Home > Uncategorized > Columbia Journalism Review

Columbia Journalism Review

From the Columbia Journalism Review:

Secret Money: Ryan Chittum says Bloomberg got a great scoop about the Chamber of Commerce, reporting that the health-insurance industry gave the secretive nonprofit a stunning $86.2 million last year to oppose Obama’s health-care reform. And, for the rest of us, Bloomberg shows how it got it.

Schwarzenegger’s Reviews: After seven years, political critics are beginning to weigh in on the outgoing governor’s Sacramento years. Three early reviews surfaced today. And while they each take different approaches—one an all-encompassing general look, one environmental, another a highly detailed history lesson—there seems to be consensus: Schwarzenegger, the governorship, started strong, but lost its way. Joel Meares has the story.

Disaster Porn? Maura R. O’Connor writes that the cholera outbreak in Haiti is being explained the same way so many of Haiti’s problems are by the American media: simply a consequence of the nation’s “crushing” or “devastating” poverty, with little context or investigation. Is coverage of the epidemic, which has now taken over one thousand lives, yet another example of an “disaster porn”?

Seeing Tunisia: One of of the world’s worst human rights offenders is Tunisia, yet journalists don’t frequently say so. Writing from Tunis, Justin D. Martin wants to know why not?

Buried and Jobless: Ryan Chittum criticizes The New York Times and The Washington Post for burying news on the GOP blocking an extension of unemployment benefits. The Wall Street Journal does much better. But can we get some context on how much extending the Bush tax cuts will cost in comparison to this $12 billion vote?

Rattner’s Star Turn: Chittum hits CNBC for allowing former car czar Steve Rattner to guest host a morning program while subpoenas, lawsuits, and multi-million-dollar settlements for bribing public officials swirl around him. Right after he went off air, another hit the wires—this one seeking to ban him from the securities industry for life.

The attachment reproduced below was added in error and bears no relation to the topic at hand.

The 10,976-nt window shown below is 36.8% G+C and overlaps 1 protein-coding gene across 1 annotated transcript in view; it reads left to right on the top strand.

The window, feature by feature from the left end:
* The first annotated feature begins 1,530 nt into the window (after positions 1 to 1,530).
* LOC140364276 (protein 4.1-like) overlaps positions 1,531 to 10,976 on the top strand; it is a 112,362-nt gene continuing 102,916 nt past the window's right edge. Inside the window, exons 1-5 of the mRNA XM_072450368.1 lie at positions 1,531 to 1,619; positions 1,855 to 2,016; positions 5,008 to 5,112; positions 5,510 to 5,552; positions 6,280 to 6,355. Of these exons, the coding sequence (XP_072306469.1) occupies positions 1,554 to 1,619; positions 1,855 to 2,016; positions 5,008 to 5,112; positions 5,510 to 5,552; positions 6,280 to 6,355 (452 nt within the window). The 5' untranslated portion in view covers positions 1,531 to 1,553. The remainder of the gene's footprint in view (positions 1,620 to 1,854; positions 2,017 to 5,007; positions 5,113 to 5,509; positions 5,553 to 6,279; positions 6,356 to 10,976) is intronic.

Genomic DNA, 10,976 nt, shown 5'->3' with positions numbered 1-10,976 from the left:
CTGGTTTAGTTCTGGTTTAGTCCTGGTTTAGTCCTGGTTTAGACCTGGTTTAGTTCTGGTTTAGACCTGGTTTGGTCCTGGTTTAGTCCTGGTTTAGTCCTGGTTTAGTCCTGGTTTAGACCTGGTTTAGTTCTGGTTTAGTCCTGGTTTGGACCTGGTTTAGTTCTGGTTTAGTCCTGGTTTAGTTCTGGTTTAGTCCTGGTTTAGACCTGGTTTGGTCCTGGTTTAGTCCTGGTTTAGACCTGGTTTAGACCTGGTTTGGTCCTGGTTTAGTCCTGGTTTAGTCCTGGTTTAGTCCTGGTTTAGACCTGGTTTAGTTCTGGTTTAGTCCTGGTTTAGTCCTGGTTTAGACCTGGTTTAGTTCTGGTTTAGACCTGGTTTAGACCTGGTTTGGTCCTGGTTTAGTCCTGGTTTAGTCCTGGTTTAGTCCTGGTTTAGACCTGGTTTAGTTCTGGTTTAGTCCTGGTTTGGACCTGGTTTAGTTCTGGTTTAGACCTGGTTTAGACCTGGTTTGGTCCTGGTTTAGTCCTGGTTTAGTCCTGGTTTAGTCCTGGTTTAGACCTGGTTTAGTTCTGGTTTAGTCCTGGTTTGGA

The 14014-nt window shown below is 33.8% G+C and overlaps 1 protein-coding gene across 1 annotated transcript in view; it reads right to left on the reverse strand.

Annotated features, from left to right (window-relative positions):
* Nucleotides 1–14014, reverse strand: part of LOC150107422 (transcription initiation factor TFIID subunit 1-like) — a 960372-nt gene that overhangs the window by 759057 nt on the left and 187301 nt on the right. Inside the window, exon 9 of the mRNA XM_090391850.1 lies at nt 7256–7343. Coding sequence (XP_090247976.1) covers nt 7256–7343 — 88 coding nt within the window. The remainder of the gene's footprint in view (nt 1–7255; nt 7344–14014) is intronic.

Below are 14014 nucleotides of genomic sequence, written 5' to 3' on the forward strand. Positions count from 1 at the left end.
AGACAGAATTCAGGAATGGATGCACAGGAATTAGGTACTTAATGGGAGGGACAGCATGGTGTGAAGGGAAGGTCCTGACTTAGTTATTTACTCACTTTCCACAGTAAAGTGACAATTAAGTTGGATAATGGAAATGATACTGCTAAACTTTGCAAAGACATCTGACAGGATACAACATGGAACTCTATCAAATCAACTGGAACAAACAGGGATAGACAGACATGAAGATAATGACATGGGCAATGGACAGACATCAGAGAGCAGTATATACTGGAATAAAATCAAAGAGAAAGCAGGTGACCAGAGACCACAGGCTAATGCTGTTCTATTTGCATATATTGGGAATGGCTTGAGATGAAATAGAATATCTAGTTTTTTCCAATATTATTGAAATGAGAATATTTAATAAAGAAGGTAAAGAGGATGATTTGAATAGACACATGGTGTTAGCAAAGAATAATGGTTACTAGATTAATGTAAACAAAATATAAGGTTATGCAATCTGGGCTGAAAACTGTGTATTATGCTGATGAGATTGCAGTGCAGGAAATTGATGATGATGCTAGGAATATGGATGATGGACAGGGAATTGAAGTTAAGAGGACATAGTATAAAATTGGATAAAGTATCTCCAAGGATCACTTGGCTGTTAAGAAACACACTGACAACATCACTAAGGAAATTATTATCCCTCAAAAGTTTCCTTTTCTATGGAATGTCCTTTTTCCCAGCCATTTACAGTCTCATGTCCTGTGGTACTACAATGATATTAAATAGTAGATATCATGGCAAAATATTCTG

Secret Health Care Money: Chittum praises a Bloomberg story that digs out how the health-insurance industry secretly gave a stunning $86 million to the Chamber of Commerce to oppose Obama’s reform plan. It shows how the Chamber serves as a front for loathed industries. It shouldn’t take this much journalistic shoe leather to bring transparency to massive corporate political donations.

Deflation, anyone? Chittum criticizes much of the major press for underplaying news that inflation hit a fifty-seven-year low. He argues that the press is much more inclined to play up hints of inflation than it is to play up deflation. That has political consequences, whether the press knows it or not.

Micro-Miss: The Audit’s Peterson Fellow, Felix Salmon, wonders if we’ll ever get a good article on the Indian microfinance crisis. The New York Times has missed the big global picture, while The Wall Street Journal’s effort was thin.

The Felix Thing: Does picking a Reuters staffer to be our new Peterson Fellow cause a conflict of interest that undermines CJR’s credibility? That’s what a couple of people have told us privately. Audit Chief Dean Starkman, our Kingsford Capital Fellow, explains why CJR picked Salmon and how we can manage such a conflict.

More, Please: Salmon criticizesWall Street Journal story on Deutsche Bank getting into the casino business that raises several questions it doesn’t answer. It’s an enjoyable piece, but here’s hoping for a follow-up.

Improved Hearing at the FT: Finally, Chittum tips his hat to the Financial Times for talking to the little guy for once. With a readership concentrated in the cloistered elite, the FT has a special obligation to show how these readers’ actions are affecting the little people who fix their teeth, defend their country, and cobble their shoes—and to hear directly from them. If you’re only talking to the top 0.1 percent, you’re not presenting a true picture of the economy.

Advertisements
  1. No comments yet.
  1. No trackbacks yet.

Leave a Reply

Fill in your details below or click an icon to log in:

WordPress.com Logo

You are commenting using your WordPress.com account. Log Out / Change )

Twitter picture

You are commenting using your Twitter account. Log Out / Change )

Facebook photo

You are commenting using your Facebook account. Log Out / Change )

Google+ photo

You are commenting using your Google+ account. Log Out / Change )

Connecting to %s

%d bloggers like this: